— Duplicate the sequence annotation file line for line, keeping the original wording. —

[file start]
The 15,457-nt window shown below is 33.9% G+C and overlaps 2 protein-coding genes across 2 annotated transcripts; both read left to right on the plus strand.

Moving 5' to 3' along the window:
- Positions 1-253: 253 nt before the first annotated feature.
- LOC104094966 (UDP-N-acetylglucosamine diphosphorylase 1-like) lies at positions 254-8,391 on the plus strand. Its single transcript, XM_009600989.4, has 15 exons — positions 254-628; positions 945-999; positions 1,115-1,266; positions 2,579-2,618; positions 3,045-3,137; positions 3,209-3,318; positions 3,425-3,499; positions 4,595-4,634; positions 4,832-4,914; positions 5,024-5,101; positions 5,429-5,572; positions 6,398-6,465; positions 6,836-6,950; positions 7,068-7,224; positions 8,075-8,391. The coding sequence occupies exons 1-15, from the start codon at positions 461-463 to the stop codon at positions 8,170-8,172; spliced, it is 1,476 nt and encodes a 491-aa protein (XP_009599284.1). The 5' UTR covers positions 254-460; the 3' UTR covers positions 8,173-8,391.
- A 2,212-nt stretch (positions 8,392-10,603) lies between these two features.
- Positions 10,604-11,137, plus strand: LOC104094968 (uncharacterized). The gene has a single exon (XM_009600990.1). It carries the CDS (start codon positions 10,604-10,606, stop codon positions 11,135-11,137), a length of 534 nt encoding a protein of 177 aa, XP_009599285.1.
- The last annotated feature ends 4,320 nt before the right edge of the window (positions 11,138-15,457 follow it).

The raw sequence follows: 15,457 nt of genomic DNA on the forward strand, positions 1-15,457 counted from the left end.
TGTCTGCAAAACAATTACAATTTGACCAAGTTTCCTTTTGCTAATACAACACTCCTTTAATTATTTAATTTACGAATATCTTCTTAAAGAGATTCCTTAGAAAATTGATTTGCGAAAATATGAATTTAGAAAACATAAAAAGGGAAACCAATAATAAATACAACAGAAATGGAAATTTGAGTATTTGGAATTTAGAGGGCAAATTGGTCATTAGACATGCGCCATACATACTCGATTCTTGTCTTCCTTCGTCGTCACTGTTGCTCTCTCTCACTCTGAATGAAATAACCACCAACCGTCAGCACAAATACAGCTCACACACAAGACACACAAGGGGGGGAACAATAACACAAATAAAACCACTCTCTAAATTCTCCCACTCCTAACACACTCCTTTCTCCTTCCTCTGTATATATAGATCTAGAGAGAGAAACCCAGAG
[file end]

The 15,457-nt window shown below is 33.9% G+C and overlaps 2 protein-coding genes across 2 annotated transcripts; both read left to right on the plus strand.

Moving 5' to 3' along the window:
- Positions 1-253: 253 nt before the first annotated feature.
- LOC104094966 (UDP-N-acetylglucosamine diphosphorylase 1-like) lies at positions 254-8,391 on the plus strand. Its single transcript, XM_009600989.4, has 15 exons — positions 254-628; positions 945-999; positions 1,115-1,266; positions 2,579-2,618; positions 3,045-3,137; positions 3,209-3,318; positions 3,425-3,499; positions 4,595-4,634; positions 4,832-4,914; positions 5,024-5,101; positions 5,429-5,572; positions 6,398-6,465; positions 6,836-6,950; positions 7,068-7,224; positions 8,075-8,391. The coding sequence occupies exons 1-15, from the start codon at positions 461-463 to the stop codon at positions 8,170-8,172; spliced, it is 1,476 nt and encodes a 491-aa protein (XP_009599284.1). The 5' UTR covers positions 254-460; the 3' UTR covers positions 8,173-8,391.
- A 2,212-nt stretch (positions 8,392-10,603) lies between these two features.
- Positions 10,604-11,137, plus strand: LOC104094968 (uncharacterized). The gene has a single exon (XM_009600990.1). It carries the CDS (start codon positions 10,604-10,606, stop codon positions 11,135-11,137), a length of 534 nt encoding a protein of 177 aa, XP_009599285.1.
- The last annotated feature ends 4,320 nt before the right edge of the window (positions 11,138-15,457 follow it).

The raw sequence follows: 15,457 nt of genomic DNA on the forward strand, positions 1-15,457 counted from the left end.
TGTCTGCAAAACAATTACAATTTGACCAAGTTTCCTTTTGCTAATACAACACTCCTTTAATTATTTAATTTACGAATATCTTCTTAAAGAGATTCCTTAGAAAATTGATTTGCGAAAATATGAATTTAGAAAACATAAAAAGGGAAACCAATAATAAATACAACAGAAATGGAAATTTGAGTATTTGGAATTTAGAGGGCAAATTGGTCATTAGACATGCGCCATACATACTCGATTCTTGTCTTCCTTCGTCGTCACTGTTGCTCTCTCTCACTCTGAATGAAATAACCACCAACCGTCAGCACAAATACAGCTCACACACAAGACACACAAGGGGGGGAACAATAACACAAATAAAACCACTCTCTAAATTCTCCCACTCCTAACACACTCCTTTCTCCTTCCTCTGTATATATAGATCTAGAGAGAGAAACCCAGAG